tevent  0.9.31
Chapter 5: Tevent queue

Tevent queue

There is a possibility that the dispatcher and its handlers may not be able to handle all the incoming events as quickly as they arrive. One way to deal with this situation is to buffer the received events by introducing an event queue into the events stream, between the events generator and the dispatcher. Events are added to the queue as they arrive, and the dispatcher pops them off the beginning of the queue as fast as possible. In tevent library it is similar, but the queue is not automatically set for any event. The queue has to be created on purpose, and events which should follow the order of the FIFO queue have to be explicitly pinpointed. Creating such a queue is crucial in situations when sequential processing is absolutely essential for the successful completion of a task, e.g. for a large quantity of data that are about to be written from a buffer into a socket. The tevent library has its own queue structure that is ready to use after it has been initialized and started up once.

Creation of Queues

The first and most important step is the creation of the tevent queue (represented by struct tevent_queue), which will then be in running mode.

struct tevent_queue* tevent_queue_create (TALLOC_CTX *mem_ctx, const char *name)

When the program returns from this function, the allocated memory, set destructor and labeled queue as running has been done and the structure is ready to be filled with entries. Stopping and starting queues on the run. If you need to stop a queue from processing its entries, and then turn it on again, a couple of functions which serve this purpose are:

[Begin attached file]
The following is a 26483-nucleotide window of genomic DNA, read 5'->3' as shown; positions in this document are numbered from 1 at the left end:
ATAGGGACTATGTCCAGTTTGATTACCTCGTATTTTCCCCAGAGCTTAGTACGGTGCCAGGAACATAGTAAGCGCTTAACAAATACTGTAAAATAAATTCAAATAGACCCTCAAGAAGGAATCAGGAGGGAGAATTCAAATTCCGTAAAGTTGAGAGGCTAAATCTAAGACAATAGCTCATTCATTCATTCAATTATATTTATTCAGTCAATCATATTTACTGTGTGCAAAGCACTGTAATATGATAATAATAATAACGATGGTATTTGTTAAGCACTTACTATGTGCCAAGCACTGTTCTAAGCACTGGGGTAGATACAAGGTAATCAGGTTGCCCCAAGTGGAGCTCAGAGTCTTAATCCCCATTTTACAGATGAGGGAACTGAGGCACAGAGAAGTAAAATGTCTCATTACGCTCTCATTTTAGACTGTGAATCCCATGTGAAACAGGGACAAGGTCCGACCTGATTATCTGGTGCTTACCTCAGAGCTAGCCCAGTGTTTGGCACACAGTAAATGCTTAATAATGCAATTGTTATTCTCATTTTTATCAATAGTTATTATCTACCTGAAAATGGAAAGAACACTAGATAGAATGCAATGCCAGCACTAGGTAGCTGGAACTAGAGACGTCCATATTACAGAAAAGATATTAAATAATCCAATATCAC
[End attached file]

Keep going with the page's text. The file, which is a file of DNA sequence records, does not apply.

These functions actually only provide for the simple setting of a variable, which indicates that the queue has been stopped/started. Returned value indicates result.

Adding Requests to a Queue

Tevent in fact offers 3 possible ways of inserting a request into a queue. There are no vast differences between them, but still there might be situations where one of them is more suitable and desired than another.

bool tevent_queue_add(struct tevent_queue *queue,
struct tevent_context *ev,
struct tevent_req *req,
void *private_data)

This call is the simplest of all three. It offers only boolean verification of whether the operation of adding the request into a queue was successful or not. No additional deletion of an item from the queue is possible, i.e. it is only possible to deallocate the whole tevent request, which would cause triggering of destructor handling and also dropping the request from the queue.

Extended Options

Both of the following functions have a feature in common - they return tevent queue entry structure representing the item in a queue. There is no further possible handling with this structure except the use of the structure’s pointer for its deallocation (which leads also its removal from the queue). The difference lies in the possibility that with the following functions it is possible to remove the tevent request from a queue without its deallocation. The previous function can only deallocate the tevent request as it was from memory, and thereby logically cause its removal from the queue as well. There is no other utilization of this structure via API at this stage of tevent library. The possibility of easier debugging while developing with tevent could be considered to be an advantage of this returned pointer.

struct tevent_queue_entry *tevent_queue_add_entry(struct tevent_queue *queue,
struct tevent_context *ev,
struct tevent_req *req,
void *private_data)

The feature that allows for the optimized addition of entries to a queue is that a check for an empty queue with no items is first of all carried out. If it is found that the queue is empty, then the request for inserting the entry into a queue will be omitted and directly triggered.